Pull out those poodle skirts and pump up that pompadour. The 1950s are back, baby.
Modesto Performing Arts brings back the popular ’50s-themed musical “Bye Bye Birdie.” The story is a thinly veiled satire surrounding Elvis Presley’s real-life drafting into the Army. The Modesto community theater production opens Saturday, June 18, and will run through Sunday, June 26, at the Foster Theater in the Gallo Center for the Arts.
Modesto Performing Arts Director Paul Tischer said it has been almost 20 years since the company last staged the much-loved musical. But after seeing a Downey High School production of the show last year, he was reminded of its appeal.
“I kind of forgot about how great the show is. It’s very, very funny. I was laughing at all the jokes. And I thought I’d love to do this again,” Tischer said. “And I’ve been laughing all the way through rehearsals because it’s so funny.”
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In the show a slick singer named Conrad Birdie, a play on also popular country singer Conway Twitty’s name, gets drafted. Recent Orestimba High School graduate Wesley Vasquez plays the teenage rock ’n’ roller. This will be his third production with Modesto Performing Arts, after “A Christmas Carol” and “Guys and Dolls.”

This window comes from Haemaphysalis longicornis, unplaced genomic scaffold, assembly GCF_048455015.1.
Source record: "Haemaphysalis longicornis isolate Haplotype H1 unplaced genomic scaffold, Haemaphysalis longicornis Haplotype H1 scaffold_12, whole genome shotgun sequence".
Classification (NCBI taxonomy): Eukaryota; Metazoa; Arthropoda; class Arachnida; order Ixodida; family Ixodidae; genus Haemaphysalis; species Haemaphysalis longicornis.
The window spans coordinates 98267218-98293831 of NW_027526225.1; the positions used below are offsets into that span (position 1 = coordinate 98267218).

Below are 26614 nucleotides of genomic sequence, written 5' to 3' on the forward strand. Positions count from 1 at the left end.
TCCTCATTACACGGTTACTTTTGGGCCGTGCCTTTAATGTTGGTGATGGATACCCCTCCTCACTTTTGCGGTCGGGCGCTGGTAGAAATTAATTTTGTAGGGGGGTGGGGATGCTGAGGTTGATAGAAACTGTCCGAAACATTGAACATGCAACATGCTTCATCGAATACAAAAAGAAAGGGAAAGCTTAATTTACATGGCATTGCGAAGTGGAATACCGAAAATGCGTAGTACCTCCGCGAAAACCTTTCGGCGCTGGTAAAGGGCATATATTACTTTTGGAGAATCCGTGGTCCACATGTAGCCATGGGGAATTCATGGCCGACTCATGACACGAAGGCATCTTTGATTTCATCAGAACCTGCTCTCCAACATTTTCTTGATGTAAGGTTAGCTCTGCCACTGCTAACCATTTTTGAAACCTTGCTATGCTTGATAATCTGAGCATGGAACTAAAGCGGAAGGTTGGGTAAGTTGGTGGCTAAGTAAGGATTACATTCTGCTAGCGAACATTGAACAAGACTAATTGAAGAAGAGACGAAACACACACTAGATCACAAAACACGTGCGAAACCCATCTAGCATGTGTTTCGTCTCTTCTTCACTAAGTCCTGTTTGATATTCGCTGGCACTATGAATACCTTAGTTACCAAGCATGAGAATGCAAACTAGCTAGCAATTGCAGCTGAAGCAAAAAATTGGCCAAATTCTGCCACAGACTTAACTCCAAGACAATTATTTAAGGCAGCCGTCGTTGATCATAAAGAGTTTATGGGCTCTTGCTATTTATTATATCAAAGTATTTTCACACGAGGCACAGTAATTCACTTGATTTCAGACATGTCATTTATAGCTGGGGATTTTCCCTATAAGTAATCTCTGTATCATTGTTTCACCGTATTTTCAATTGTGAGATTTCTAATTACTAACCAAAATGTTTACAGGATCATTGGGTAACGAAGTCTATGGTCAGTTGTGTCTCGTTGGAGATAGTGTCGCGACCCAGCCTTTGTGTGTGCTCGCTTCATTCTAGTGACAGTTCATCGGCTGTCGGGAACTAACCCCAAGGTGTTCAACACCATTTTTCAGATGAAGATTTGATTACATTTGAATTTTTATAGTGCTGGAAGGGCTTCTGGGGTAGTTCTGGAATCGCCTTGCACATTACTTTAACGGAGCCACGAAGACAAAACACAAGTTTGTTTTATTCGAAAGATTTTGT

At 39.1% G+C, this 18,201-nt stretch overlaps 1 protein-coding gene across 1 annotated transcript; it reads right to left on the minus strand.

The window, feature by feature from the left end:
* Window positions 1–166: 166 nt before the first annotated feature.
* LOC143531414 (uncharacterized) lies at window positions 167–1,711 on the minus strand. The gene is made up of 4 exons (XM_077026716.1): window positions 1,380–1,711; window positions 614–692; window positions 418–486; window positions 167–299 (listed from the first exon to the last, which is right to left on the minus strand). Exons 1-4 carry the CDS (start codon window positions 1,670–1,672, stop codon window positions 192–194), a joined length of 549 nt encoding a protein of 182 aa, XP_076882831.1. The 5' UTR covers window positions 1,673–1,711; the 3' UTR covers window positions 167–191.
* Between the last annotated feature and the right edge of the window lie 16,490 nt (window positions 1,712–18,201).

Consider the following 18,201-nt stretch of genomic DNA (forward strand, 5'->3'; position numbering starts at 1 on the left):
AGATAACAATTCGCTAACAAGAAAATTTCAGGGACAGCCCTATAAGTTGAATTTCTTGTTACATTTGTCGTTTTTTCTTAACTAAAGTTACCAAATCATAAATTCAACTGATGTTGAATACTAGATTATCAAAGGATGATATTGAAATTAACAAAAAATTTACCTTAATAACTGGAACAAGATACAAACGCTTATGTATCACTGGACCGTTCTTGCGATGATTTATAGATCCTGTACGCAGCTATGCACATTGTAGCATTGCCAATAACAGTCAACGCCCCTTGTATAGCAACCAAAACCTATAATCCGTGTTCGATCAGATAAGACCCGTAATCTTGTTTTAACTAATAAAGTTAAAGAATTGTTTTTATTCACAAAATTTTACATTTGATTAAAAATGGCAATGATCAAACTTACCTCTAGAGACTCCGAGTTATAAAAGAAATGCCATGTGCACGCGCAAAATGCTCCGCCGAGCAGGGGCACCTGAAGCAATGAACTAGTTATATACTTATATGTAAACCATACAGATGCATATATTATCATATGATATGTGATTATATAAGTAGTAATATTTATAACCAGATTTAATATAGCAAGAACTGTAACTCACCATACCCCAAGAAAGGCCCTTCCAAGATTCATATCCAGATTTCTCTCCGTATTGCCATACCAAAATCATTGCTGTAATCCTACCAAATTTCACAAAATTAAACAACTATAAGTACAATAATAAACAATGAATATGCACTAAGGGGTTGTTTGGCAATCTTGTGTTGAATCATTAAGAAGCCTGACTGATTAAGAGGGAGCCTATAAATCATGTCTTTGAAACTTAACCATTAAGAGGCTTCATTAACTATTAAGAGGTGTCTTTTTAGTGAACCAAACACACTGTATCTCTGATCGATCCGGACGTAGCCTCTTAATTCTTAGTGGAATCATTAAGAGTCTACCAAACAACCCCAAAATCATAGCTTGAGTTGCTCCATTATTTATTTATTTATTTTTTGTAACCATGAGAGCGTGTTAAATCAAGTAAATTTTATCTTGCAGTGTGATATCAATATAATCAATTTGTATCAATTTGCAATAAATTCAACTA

Vasquez stepping into Conrad’s shiny suits has been a fun exercise in opposites.
“He is the exact opposite of me. So playing him is easy because I just have to play it the way I would never be in real life,” he said. “The outfits alone, when I get into it, I can feel the evil coming off of it.”
Before Conrad leaves, his agent and songwriter Albert Peterson with his secretary Rosie Alvarez hatch a plans to have him sing Albert’s song on Ed Sullivan. Playing Albert is recently retired Downey High drama teacher Michael Johnson, whose production of the show inspired Tischer to do his own. Modesto actress Natalie Woodfield plays his long-suffering secretary and girlfriend, Rosie.
The Modesto Performing Arts show features a cast of 52 local performers that range from elementary and high school students to retirees such as Johnson. The cast comes from Modesto, Oakdale, Riverbank, Ceres and beyond.
Still, the period setting has caused confusion for some of the show’s younger cast members. Tischer said the importance of “The Ed Sullivan Show” had to be explained to the teens. And so did the concept of being “pinned.”
“It was hard to explain that to them. They thought it meant something, um, else,” Tischer said.
Someone who didn’t have to have the story or its lingo explained was Johnson. He played the same role, back in 1979, the first time MPA put on the production. The last time the company staged the show was in 1997.
“I’ve worked with Paul for so many years, and I’ve learned so much over those years,” Johnson said.
Woodfield, who has performed with MPA since high school and through college, said working with such a large and varied cast has been a fun experience. The 24-year-old who gives voice lessons said some of her students are performing with her.
“It’s been a really good learning experience,” she said. “I love being involved in all parts of community theater. And I love that community theater is alive and well here.”
Modesto Performing Arts’ ‘Bye Bye Birdie’
When: 7:30 p.m. Saturday, June 18; 2 p.m. Sunday, June 19; 7 p.m. Thursday, June 23; 7:30 p.m. Friday-Saturday, June 24-25; 2 p.m. Sunday, June 26
Where: Foster Theater, Gallo Center for the Arts, 1000 I St., Modesto